Above the engine room is a cockpit that is fully shaded by the flybridge (more on that in a moment). Moving forward, I noticed the cockpit sole is fully flush with the sole of the salon. This is a design attribute that when first pointed out to me as a novice yacht journalist I kind of shrugged off. But as I’ve progressed, and noticed how rare a thing it actually is, I’ve come to accept it as a harbinger of good design. Because really, with all the weight issues and structural components to consider, if a boatbuilder is deft enough to get everything to fit so that the deck is flat and the customer doesn’t have to step up six inches to get from one area to another, well, usually that builder really knows what it’s doing. I should note, there’s a water-catching grate required by EU rules just abaft the salon so you don’t flood the interior, and that’s a good thing. You wouldn’t want to hurt all that castle-ready furniture or ruin any aspect of the seamless fit and finish with warping. A drawer in the ebony coffee table was so expertly fit that I didn’t even see it until Barca pulled it out to show me.
A galley forward and to starboard was notable for a giant AEG refrigerator and freezer. When Barca opened it to offer me a soda, I legitimately thought the Coke was in a pony can, the interior was so voluminous.
The lower helm was notable for a nice, big windshield with only one central mullion, carbon-fiber accents on the dash and in-house leather work with exemplary stitching. However, when I cranked up the engines and scooted the boat out into Biscayne Bay, I couldn’t help but notice the sightlines were obstructed by extra cabinetry aft and to starboard. When I noted this to Barca, he pointed out that the owners asked specifically for the extra cabinets and weren’t overly concerned with the tight sightlines. “Plus,” he shrugged, “nobody drives down here anyway.” And as I was about to find out, there’s good reason for that.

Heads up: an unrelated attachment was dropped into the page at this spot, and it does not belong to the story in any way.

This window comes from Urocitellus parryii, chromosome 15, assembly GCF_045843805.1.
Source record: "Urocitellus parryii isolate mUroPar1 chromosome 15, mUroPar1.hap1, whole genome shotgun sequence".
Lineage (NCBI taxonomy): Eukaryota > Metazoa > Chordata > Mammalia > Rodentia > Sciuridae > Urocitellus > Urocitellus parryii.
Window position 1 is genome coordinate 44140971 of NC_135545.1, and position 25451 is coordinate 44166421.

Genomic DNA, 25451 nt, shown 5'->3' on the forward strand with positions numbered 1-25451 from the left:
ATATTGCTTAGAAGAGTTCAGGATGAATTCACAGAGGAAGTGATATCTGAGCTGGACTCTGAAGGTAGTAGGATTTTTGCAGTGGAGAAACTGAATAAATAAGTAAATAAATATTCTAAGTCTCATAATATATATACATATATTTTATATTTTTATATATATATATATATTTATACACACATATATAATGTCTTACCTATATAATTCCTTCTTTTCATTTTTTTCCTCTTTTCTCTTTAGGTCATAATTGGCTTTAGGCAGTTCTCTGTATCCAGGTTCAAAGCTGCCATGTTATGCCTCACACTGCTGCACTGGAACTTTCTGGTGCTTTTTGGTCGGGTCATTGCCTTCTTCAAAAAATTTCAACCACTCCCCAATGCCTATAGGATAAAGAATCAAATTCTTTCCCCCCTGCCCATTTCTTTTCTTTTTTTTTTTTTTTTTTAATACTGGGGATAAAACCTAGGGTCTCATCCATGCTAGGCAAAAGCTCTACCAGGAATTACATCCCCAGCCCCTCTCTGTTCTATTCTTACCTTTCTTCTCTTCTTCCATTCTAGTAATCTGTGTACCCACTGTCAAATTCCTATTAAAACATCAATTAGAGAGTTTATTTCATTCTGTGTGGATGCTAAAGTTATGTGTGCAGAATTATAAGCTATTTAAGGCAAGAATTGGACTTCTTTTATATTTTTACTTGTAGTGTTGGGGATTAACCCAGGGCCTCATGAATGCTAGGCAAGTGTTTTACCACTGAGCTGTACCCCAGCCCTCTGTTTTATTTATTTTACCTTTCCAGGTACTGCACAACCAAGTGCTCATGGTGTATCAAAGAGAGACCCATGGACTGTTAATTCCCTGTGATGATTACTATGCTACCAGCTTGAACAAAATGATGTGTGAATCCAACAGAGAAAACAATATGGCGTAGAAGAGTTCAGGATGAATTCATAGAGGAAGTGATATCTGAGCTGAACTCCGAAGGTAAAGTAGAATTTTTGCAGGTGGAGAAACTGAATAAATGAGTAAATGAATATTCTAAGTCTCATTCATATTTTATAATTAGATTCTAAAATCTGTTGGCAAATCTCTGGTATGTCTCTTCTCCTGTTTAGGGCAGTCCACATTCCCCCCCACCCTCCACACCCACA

The aforementioned bridge deck is enormous, and actually bigger than Astondoa’s old 82-foot (25-meter) model’s bridge, since it extends all the way aft to shade the cockpit. The space is covered by a T-top with a canvas sheet that can roll back to let in sunlight as guests see fit. Layouts up top are fully customizable. Mine featured a sun pad forward, two lounges aft and a barbecue and sink. And the helm, well, that really was the place to be.
It was a gorgeous day in South Florida, and as I cruised through S-turns at about 22 knots, I couldn’t help but smile at the boat’s surprising agility, not to mention the way she skimmed right over her not-insignificant wake as I checked out how she might perform in rougher seas than the bay was offering. She got up to a two-way average of 25.4 knots, which is a little pedestrian, but not altogether unexpected for a boat of this size and type. However, her acceleration, particularly from 1,500 to 2,000 rpm, was on point. She jumped from 10.7 to 20.8 knots with just enough giddyup to remind you you’re alive. It’s enough to make you smile. And it was enough to make me not want to hand over the wheel when we were finished.
LOA: 72ft. 4in. (22.05m)
Beam: 18ft. 9in. (5.72m)
Draft: 4ft. (1.24m)
Construction: PRFV /GRP
Displacement (dry): 53.5 tons
Fuel: 1,162 gal. (4,399L)
Speed (max.): 28 knots
Speed (cruising): 24-25 knots
Engines: 2 x 1,224-hp MAN diesels
Engines (optional): 2 x 1,360-hp MAN V12 diesels; 2 x 1,200-hp Volvo Penta diesels w/IPS
Generators: 2 x 21kW Kohler
Water: 400 gal. (1,514L)
Classification: Germanischer Lloyd A
Naval architecture: Astondoa Group
Exterior styling: Astondoa Group
Interior design: Cristiano Gatto
Guest cabins: 2 + VIP and master
Crew: 1 with garage option, 2-3 without garage
Builder: Astilleros Astondoa